The entire barrel mass of the 11-48 is what causes the recoil. These weapons do not shoot light loads and have a lot of recoils. Both of these were brought on by the gun’s inertia-operated design.

However, some contend that with factory loads weighing 1-1/8 ounces, recoil is not a significant issue. However, high-powered rounds like the NobleSport 1 Ounce Max drams eq. and Winchester Super Sport 3/4 Ounce 1300 fps cause problems.

In my perspective, the typical $250 to $350 price range for these reliable shotguns is a great value. These are generally subpar guns.

Top 3 Alternative Guns of Remington 11-48

Based on comparing the specs, features, practicality, and performance, I have found the 3 best alternatives to Remington 11-48 .380 semi-automatic revolver. 

Remington 1100

The 1100 runs on gas. In a 3″ barrel, you can fire 2-3/4 shells. Either shell will cycle nicely on the 1100.

Sportsman 48

The only real distinction between the standard 11-48 and the “economy 48’s” was a cosmetic one. The reduced (3 vs. 5) shell capacity, different finish, pistol grip cover, and less checkering are worth mentioning. The working components are all the same.

Remington 1187

For the 11-87, Remington created a straightforward pressure release mechanism. As a result, the gun can fire low-pressure ammunition and run on those pressures.

Frequently Asked Questions (FAQs)

What kind of action shotgun is the Remington 11-48?

A 11-48 is what they call a long-recoil action. It is the same process that operates the Browning Auto-5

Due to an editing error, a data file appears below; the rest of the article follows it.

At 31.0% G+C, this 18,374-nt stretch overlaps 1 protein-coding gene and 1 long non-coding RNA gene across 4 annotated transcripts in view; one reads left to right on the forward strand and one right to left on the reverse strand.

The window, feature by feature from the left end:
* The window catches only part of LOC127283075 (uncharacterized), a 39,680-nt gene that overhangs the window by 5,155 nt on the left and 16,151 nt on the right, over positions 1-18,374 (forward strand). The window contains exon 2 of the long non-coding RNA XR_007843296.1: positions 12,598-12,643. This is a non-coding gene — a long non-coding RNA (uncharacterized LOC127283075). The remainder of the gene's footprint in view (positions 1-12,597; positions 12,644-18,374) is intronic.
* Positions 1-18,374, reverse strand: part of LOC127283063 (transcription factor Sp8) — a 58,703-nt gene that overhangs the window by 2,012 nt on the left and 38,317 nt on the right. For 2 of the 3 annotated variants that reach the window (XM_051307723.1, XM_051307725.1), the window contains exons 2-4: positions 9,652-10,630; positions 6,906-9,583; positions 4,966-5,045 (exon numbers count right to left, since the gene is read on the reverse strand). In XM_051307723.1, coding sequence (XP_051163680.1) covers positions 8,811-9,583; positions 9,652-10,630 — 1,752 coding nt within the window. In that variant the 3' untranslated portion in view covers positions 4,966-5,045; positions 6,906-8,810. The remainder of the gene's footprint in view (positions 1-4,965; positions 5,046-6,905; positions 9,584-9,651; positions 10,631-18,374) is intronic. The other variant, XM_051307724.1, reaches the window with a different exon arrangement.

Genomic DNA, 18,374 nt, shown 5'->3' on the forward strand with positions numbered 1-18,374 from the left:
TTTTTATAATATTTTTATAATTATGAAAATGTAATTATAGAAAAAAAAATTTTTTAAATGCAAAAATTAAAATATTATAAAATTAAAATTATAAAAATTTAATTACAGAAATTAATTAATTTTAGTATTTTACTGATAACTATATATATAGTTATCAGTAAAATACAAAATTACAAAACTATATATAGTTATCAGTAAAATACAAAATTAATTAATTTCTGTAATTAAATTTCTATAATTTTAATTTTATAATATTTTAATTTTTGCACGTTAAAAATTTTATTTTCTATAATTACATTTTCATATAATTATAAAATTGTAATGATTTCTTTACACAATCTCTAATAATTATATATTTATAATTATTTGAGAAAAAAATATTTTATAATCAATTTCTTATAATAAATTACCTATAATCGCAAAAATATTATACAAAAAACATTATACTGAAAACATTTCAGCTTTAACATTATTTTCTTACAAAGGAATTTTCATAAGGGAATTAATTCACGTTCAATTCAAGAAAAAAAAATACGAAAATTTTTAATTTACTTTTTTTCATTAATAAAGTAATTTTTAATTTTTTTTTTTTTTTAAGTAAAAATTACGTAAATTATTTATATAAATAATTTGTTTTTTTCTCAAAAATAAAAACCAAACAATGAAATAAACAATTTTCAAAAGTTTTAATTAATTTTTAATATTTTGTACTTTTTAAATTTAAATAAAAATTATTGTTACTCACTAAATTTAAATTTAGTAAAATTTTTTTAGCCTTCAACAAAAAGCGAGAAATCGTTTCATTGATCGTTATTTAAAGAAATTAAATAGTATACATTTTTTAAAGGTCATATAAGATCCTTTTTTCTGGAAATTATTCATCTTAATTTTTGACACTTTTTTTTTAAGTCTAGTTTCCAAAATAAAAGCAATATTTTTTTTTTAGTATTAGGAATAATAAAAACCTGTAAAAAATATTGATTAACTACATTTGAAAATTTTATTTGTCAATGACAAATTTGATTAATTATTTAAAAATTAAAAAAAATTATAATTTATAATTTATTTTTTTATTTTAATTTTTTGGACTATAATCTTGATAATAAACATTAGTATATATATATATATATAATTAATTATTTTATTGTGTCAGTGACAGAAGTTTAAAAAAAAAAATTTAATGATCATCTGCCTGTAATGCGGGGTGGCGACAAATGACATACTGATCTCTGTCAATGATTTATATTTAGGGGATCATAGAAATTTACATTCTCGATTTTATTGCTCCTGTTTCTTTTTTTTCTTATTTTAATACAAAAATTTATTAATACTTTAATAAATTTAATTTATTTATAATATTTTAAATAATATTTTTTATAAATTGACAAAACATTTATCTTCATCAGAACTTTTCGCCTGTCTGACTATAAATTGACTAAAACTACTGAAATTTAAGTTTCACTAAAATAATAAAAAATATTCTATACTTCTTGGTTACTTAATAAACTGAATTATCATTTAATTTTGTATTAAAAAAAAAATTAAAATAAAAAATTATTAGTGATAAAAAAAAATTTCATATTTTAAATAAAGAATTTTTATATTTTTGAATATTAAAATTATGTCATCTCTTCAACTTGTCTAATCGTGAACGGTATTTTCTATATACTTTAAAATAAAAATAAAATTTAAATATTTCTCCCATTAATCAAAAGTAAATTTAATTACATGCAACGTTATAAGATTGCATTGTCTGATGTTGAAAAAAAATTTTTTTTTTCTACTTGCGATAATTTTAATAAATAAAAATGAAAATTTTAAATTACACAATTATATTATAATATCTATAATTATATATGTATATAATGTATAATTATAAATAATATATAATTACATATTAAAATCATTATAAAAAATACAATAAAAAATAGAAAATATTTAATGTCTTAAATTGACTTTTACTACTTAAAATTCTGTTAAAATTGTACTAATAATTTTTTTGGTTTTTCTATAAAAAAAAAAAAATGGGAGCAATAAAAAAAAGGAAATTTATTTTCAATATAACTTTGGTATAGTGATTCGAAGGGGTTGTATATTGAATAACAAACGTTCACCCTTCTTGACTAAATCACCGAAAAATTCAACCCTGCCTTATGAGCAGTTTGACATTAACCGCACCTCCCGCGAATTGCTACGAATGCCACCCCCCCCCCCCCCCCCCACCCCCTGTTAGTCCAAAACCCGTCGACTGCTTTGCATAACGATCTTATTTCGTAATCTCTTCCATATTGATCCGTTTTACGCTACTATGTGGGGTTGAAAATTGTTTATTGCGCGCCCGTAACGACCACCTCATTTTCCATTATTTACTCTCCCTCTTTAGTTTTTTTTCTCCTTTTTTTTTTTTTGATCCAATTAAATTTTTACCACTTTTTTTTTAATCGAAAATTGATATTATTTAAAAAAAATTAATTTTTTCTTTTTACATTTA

How many Remington 11-48 were made?

Remington made nearly a half million of them from 1949 to 1968.

Which gun is the Remington 11-48 predecessor of?

11-48 is the predecessor to the Remington 11-87.

What is the difference between Remington 11-48 and 11-87?

The Model 11 and 11-48 are long recoil operated guns. The 1100 and 11-87 are gas operated.

Does a Remington 11-48 have friction rings?

Remington 1148 is a spring recoil gun. It comes with no rings.


The 11-48s are dependable, good weapons. Despite contrary opinions, you can count on them to give you a lifetime’s worth of hunting or shooting.

As a recoil gun, keep in mind that its recoil impulse will differ from that of a gas gun. Others describe it as having a double shuffle vibe.

Despite it’s an older design, this rifle is still excellent and capable. But Sportsman 58 and eventually the 1100 took its place. Due to their gas operating systems, both of these were far more enjoyable to shoot.

In my opinion, you can get a better gun at this price point. But if you have to, use it as a second gun.